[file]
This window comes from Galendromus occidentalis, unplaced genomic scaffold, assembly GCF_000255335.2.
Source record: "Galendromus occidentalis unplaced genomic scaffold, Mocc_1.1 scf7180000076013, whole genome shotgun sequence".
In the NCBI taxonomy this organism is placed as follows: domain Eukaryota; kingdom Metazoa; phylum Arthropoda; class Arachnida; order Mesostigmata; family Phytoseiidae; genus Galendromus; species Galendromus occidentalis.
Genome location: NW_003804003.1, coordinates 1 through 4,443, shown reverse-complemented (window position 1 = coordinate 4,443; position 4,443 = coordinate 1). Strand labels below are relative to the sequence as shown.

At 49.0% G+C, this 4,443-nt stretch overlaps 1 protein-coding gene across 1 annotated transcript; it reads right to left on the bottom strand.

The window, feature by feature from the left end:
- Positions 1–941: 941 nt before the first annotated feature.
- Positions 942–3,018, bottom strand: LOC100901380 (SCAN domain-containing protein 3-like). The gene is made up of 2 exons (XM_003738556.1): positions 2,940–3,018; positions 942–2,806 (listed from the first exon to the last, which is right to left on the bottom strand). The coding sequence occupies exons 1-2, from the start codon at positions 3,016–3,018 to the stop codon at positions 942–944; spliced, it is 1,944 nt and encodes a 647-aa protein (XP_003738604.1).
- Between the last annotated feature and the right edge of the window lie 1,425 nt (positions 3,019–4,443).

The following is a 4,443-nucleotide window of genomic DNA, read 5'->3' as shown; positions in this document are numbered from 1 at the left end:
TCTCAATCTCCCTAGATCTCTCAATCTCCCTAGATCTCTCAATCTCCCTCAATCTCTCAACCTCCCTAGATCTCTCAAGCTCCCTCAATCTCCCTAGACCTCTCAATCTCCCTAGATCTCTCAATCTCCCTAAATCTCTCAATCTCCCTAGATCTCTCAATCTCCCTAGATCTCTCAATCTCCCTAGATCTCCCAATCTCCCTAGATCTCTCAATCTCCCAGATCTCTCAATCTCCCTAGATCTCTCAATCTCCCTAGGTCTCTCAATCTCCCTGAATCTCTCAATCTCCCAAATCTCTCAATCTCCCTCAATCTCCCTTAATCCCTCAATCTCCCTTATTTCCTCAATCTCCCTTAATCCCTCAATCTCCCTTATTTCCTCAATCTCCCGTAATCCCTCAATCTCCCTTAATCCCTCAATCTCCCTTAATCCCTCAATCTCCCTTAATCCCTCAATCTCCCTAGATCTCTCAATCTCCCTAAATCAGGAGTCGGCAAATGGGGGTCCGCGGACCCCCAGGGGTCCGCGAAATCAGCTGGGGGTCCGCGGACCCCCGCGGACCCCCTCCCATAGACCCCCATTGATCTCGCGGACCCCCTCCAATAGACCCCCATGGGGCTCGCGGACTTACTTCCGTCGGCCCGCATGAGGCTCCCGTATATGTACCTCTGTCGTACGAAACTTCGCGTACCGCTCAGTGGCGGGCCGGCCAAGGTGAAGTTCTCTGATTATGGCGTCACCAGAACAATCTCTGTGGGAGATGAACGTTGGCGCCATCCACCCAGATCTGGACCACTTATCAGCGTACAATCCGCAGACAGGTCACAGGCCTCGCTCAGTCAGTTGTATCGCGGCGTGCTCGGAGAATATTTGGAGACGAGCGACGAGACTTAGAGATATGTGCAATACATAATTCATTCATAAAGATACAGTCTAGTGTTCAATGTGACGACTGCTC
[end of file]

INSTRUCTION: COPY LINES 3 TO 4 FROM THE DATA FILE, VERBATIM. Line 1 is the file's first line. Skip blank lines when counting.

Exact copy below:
In the NCBI taxonomy this organism is placed as follows: domain Eukaryota; kingdom Metazoa; phylum Arthropoda; class Arachnida; order Mesostigmata; family Phytoseiidae; genus Galendromus; species Galendromus occidentalis.
Genome location: NW_003804003.1, coordinates 1 through 4,443, shown reverse-complemented (window position 1 = coordinate 4,443; position 4,443 = coordinate 1). Strand labels below are relative to the sequence as shown.